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Klaus Ludwig in 1975.
Klaus Ludwig (born 5 October 1949 in Bonnmarker) is a German race driver. Unlike Hans-Joachim Stuck, Rolf Stommelen, Harald Ertl, Hans Heyer and Jochen Mass, he has never raced in single seaters (just doing a few test drives). He is called König Ludwig for his success with touring cars and in sports car racing.

In the 1970s, Ludwig drove for Ford in the Deutsche Rennsport Meisterschaft, winning in 1979 with a Kremer-Porsche 935. With this car, based on the then 15 year old Porsche 911 road car design, he won the 24 Hours of Le Mansmarker overall in the wet, an unprecedented and never repeated win against the faster pure sports car racing prototypes.

In 1984 and 1985, he won the 24 Hours of Le Mansmarker for Joest Racing in their #7 Porsche 956. Considering Le Mans and sportcars too dangerous after the deaths of Manfred Winkelhock and Stefan Bellof, he was recruited for the 1987 World Touring Car Championship for Ford only to finish runner-up by a single point to BMW driver Roberto Ravaglia after a post-season disqualification. He then moved to the Deutsche Tourenwagen Meisterschaft (DTM), and became champion in 1988 in a Ford Sierra RS500. Ludwig also represented IMSA in the 1986 International Race of Champions, finishing 8th.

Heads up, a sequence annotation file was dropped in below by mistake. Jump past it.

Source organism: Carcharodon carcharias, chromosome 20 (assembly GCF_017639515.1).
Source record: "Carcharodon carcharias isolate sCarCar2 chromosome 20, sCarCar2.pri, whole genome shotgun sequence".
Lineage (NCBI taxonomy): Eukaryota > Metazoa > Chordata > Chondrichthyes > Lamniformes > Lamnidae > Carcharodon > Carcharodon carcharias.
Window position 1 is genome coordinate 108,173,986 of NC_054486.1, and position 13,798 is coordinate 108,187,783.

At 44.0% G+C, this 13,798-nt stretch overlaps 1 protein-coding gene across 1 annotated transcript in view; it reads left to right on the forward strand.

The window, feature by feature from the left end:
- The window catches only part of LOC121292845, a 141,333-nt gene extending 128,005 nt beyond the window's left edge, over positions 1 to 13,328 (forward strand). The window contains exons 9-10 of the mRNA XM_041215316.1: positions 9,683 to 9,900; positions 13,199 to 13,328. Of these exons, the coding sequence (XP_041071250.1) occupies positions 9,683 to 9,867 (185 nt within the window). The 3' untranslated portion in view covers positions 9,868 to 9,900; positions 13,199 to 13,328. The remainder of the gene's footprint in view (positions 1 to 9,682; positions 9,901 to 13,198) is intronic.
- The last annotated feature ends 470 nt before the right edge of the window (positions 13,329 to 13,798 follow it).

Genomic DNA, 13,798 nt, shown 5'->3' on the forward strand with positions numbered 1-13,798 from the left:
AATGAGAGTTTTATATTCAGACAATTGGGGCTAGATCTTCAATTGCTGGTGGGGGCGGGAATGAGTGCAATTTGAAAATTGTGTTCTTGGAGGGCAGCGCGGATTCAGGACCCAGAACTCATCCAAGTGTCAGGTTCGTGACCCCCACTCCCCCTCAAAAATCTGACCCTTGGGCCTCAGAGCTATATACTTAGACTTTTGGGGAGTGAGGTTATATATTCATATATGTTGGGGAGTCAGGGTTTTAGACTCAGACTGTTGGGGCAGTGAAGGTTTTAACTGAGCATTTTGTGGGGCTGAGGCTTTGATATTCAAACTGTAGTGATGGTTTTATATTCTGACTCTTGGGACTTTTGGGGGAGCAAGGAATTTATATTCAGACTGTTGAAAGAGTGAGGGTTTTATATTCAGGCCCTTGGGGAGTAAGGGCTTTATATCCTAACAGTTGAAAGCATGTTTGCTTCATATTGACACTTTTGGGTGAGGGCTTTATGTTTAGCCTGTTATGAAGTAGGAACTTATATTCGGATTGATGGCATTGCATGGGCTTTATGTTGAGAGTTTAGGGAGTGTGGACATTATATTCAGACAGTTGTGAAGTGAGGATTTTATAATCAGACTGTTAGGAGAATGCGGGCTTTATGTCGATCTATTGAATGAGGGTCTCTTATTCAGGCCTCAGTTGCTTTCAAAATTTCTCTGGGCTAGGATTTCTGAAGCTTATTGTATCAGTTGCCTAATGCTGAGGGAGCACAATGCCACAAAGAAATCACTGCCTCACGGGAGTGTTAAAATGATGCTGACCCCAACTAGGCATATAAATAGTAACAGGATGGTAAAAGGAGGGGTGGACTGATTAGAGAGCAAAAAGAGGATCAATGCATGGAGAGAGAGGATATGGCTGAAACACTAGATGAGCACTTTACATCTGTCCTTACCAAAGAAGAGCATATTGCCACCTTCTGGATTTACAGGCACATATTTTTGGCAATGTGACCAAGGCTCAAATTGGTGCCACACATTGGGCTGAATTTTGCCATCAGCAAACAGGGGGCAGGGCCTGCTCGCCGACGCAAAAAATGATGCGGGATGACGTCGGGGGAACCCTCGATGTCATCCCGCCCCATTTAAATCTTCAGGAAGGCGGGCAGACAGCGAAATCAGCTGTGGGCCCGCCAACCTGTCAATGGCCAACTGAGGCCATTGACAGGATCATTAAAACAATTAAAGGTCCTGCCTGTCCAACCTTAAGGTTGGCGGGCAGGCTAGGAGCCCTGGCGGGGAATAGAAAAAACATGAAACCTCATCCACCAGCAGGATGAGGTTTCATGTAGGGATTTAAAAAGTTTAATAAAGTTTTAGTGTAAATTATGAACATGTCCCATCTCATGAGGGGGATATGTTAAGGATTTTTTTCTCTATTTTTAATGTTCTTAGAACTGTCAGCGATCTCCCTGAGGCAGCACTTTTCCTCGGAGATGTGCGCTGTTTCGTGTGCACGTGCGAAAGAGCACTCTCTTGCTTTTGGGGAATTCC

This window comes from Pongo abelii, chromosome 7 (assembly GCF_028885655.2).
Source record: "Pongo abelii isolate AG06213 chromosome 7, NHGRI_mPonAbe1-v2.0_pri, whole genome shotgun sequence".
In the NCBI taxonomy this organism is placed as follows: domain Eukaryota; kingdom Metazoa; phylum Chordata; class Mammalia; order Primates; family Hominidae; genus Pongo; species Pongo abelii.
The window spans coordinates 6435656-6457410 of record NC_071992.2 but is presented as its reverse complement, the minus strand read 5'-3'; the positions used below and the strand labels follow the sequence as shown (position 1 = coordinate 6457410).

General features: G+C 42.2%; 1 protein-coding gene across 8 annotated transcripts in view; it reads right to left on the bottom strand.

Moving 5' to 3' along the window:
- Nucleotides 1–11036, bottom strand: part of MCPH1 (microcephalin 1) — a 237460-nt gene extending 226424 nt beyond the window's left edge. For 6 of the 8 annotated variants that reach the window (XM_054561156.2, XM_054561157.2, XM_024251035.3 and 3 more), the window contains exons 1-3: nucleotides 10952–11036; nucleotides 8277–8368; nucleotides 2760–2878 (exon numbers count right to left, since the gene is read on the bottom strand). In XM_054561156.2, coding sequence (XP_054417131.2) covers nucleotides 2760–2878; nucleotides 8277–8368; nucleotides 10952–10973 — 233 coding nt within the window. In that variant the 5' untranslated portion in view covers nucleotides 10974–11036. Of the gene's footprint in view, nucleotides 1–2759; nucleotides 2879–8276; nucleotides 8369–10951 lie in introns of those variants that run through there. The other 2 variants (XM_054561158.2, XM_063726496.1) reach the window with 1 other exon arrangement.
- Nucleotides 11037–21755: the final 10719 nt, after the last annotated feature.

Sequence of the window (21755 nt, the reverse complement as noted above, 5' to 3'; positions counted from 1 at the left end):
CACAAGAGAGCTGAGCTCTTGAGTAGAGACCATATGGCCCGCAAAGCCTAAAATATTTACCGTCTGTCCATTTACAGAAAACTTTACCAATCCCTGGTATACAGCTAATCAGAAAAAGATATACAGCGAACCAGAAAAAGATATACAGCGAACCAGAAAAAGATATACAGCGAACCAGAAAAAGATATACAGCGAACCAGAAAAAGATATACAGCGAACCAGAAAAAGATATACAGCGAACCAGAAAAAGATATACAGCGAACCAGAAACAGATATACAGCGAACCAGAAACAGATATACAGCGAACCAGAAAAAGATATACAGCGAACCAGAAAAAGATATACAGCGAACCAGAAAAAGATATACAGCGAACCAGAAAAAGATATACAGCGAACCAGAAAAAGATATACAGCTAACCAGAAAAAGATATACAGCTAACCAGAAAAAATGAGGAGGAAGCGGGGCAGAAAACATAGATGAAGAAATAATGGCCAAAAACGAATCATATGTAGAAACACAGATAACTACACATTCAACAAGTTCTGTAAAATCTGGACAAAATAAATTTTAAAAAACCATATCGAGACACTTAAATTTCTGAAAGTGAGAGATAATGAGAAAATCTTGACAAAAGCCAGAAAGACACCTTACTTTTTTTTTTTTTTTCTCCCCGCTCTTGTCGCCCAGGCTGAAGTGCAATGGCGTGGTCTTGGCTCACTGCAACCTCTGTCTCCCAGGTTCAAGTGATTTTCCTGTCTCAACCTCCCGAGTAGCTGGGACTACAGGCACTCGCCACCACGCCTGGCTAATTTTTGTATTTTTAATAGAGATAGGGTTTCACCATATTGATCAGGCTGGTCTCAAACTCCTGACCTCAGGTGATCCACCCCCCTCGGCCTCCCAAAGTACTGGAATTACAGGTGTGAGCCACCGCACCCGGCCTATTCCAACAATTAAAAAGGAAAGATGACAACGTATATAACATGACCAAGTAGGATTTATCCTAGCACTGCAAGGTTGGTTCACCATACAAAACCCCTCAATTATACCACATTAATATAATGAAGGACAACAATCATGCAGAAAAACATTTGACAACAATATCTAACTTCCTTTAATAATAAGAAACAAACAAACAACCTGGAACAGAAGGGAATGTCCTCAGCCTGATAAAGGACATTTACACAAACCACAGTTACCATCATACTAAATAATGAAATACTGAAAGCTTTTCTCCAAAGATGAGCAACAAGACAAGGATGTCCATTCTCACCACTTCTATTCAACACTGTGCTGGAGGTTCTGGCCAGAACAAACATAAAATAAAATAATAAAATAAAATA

He repeated the success at Mercedes-Benz in 1992 and 1994, before moving back to sports cars racing for them in 1997 to become the 1998 FIA GT Champion. He retired when the series did not continue in the 1999 season.

He soon returned in June 1999, to win the 24 Hours Nürburgring on the Nordschleifemarker for the third time driving a Zakspeed Viper.

When the DTM resumed as Deutsche Tourenwagen Masters in 2000, he returned to the series, winning at the age of 50 years at the Sachsenringmarker circuit, only to retire once again.

Ludwig returned as a "hobby pilot" to the Nürburgring Nordschleife when given the opportunity to drive a high power vehicle.The years 2004 and 2005 saw him enter the 24 Hours Nürburgring with Uwe Alzen on the Jürgen Alzen Porsche 996 GT2 Bi-Turbo. With a normally aspirated Porsche 997 GT3 of the Alzen brothers, Ludwig plus Christian Abt managed to beat the old distance record in the 2006 edition of the 24h, yet finished only second, 1 lap behind the winners.

Ludwig has also worked as a TV commentator on DTM races.

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